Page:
|Charles Anderson lived in enslavement in Kentucky before and during the Civil War. In this excerpt, he describes becoming a free man, his hesitancy to leave the plantation, the act of voting, and his realization that racial problems continued to exist in our country long after Reconstruction.|
I don’t know when freedom came on. I never did know. We was five or six years breaking up. Master Stone never forced any of us to leave. He give some of them a horse when they left. I cried a year to go back. It was a dear place to me and the memories linger with me every day.
There was no secret society or order of Ku Klux in reach of us as I ever heard.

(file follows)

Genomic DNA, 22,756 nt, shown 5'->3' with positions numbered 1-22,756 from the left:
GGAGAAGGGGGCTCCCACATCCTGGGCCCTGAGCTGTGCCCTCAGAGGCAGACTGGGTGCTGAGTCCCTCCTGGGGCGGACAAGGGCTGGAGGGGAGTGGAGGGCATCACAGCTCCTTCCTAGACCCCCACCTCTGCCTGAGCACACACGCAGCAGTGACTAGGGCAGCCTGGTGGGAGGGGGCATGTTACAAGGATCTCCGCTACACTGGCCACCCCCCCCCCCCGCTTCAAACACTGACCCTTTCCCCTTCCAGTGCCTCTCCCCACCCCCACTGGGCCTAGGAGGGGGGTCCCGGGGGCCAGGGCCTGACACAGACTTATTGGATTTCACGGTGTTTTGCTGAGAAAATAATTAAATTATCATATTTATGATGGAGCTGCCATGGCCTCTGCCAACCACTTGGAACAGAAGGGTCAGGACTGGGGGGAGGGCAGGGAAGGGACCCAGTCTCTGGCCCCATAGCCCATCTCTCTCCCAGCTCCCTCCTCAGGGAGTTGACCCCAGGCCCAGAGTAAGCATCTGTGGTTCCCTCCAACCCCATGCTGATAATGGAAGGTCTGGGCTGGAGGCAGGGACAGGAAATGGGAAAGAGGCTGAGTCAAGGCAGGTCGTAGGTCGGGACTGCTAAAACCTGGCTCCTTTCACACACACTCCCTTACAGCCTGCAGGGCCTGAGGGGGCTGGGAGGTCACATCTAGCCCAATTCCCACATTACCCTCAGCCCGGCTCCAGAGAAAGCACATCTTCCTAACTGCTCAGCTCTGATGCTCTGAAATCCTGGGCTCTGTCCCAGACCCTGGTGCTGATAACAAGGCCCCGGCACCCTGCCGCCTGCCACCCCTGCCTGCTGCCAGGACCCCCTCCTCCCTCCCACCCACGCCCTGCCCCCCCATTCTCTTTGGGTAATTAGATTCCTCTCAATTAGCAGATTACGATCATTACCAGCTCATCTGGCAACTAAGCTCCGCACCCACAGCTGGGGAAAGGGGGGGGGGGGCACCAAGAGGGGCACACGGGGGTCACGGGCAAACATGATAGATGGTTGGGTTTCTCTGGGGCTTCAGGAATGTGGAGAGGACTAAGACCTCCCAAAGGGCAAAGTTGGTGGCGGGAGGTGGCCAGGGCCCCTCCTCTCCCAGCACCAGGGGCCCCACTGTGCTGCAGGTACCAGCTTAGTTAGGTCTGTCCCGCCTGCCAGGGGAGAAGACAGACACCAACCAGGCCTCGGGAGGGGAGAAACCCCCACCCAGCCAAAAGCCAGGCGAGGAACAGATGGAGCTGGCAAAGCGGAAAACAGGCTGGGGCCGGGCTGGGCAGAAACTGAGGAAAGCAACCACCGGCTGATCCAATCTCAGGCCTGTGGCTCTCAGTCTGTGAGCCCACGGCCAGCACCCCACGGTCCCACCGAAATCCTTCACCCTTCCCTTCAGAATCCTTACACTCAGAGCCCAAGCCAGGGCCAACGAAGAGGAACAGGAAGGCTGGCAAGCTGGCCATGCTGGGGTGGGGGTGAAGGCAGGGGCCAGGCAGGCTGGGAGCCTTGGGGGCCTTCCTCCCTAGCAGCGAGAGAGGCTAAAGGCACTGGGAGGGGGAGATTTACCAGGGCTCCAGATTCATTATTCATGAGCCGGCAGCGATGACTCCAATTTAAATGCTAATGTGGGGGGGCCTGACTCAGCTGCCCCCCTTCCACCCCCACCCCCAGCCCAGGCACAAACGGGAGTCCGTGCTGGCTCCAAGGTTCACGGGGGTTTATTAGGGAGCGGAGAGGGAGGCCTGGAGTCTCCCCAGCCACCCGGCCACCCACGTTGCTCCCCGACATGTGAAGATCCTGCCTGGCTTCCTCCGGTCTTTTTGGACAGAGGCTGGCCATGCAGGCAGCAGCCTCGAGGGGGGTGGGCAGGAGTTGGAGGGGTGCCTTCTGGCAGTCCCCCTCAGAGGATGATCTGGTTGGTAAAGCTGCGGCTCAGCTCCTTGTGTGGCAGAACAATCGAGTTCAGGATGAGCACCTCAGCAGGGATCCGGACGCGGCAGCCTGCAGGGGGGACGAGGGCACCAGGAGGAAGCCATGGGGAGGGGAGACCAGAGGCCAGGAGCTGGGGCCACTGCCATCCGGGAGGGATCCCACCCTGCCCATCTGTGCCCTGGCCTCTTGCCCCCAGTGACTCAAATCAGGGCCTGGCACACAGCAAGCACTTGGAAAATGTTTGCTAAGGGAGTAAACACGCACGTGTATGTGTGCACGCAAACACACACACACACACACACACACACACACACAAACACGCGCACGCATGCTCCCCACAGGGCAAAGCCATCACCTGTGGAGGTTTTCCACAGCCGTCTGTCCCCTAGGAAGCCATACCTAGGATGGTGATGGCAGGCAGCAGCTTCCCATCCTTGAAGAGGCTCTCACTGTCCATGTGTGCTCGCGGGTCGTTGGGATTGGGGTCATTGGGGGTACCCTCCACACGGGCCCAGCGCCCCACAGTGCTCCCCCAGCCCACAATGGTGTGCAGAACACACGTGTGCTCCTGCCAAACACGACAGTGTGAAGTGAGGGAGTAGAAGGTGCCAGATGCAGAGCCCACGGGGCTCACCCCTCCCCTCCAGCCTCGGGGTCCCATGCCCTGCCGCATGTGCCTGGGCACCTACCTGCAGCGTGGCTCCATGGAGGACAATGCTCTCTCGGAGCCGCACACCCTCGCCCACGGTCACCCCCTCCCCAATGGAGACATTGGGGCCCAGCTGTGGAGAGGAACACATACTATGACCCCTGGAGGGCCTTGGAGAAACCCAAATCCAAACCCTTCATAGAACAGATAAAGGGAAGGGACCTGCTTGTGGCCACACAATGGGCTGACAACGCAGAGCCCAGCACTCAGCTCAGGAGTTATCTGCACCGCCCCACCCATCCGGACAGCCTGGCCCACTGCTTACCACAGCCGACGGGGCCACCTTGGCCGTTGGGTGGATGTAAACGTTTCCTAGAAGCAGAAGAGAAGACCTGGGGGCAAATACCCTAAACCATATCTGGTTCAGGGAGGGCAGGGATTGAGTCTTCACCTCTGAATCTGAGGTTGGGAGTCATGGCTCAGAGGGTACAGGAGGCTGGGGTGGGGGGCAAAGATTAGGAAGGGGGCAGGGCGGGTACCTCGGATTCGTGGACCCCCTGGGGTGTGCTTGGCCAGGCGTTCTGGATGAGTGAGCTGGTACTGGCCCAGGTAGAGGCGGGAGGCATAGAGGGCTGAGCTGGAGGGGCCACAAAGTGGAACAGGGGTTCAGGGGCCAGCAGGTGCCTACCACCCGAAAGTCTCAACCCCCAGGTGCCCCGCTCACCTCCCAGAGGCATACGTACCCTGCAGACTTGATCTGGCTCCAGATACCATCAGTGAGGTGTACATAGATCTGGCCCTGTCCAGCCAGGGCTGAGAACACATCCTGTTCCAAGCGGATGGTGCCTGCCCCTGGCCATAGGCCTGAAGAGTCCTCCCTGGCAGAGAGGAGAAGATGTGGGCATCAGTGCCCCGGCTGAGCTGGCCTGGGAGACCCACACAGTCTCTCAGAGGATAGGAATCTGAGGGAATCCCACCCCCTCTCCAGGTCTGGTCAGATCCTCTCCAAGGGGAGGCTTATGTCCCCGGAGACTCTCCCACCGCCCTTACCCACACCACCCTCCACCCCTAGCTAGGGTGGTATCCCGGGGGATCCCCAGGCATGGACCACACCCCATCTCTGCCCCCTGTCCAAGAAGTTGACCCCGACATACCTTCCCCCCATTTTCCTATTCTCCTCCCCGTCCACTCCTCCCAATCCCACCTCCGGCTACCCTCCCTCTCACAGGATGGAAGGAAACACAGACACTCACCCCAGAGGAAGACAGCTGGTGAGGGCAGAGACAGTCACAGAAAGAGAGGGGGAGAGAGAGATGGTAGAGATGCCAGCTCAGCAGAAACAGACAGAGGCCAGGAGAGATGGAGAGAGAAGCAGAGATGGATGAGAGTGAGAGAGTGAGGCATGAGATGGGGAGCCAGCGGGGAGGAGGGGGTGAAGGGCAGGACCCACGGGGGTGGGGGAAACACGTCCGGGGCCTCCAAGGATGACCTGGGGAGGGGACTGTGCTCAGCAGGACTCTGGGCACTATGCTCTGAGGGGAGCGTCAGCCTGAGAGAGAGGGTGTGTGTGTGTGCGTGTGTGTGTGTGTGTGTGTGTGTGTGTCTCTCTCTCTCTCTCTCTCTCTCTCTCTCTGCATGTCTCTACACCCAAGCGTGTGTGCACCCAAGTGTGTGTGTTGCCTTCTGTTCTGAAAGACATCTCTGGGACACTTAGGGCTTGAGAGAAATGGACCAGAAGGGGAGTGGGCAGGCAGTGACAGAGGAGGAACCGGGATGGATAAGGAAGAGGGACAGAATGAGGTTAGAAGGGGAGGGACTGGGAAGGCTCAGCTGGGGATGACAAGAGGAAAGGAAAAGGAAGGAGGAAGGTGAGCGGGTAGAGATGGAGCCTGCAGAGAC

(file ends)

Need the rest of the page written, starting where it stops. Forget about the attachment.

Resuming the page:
I voted Republican ticket. We would go to Jackson to vote. There would be a crowd. The last I voted was for Theodore Roosevelt. I voted here in Helena for years. I was on the petit jury for several years here in Helena.
I farmed in your state some (Arkansas). I farmed all my young life. I been in Arkansas sixty years. I come here February 1879 with distant relatives. They come south. When I come to Helena there was but one set of mechanics. I started to work. I learned to paint and hang wallpaper. I’ve worked in nearly every house in Helena.
The present times are gloomy. I tried to prepare for old age. I had a apartment house and lost it. I owned a home and lost it. They foreclosed me out.
The present generation is not doing as well as I have.
Formerly enslaved person
|Birth Year (Age)||Interviewer|
|Charles Anderson||Unknown (77 or 78)||Irene Robertson||Isaac and Davis Stone|
|Interview Location||Residence State||Birth Location|
|Helena, AR||Arkansas||Nelson County, Kentucky|
|Themes & Keywords||Additional Tags:|
|Emancipation, Voting, Citizenship, 15th Amendment||First Person, Witnessed Extreme Cruelty, Slaver Father|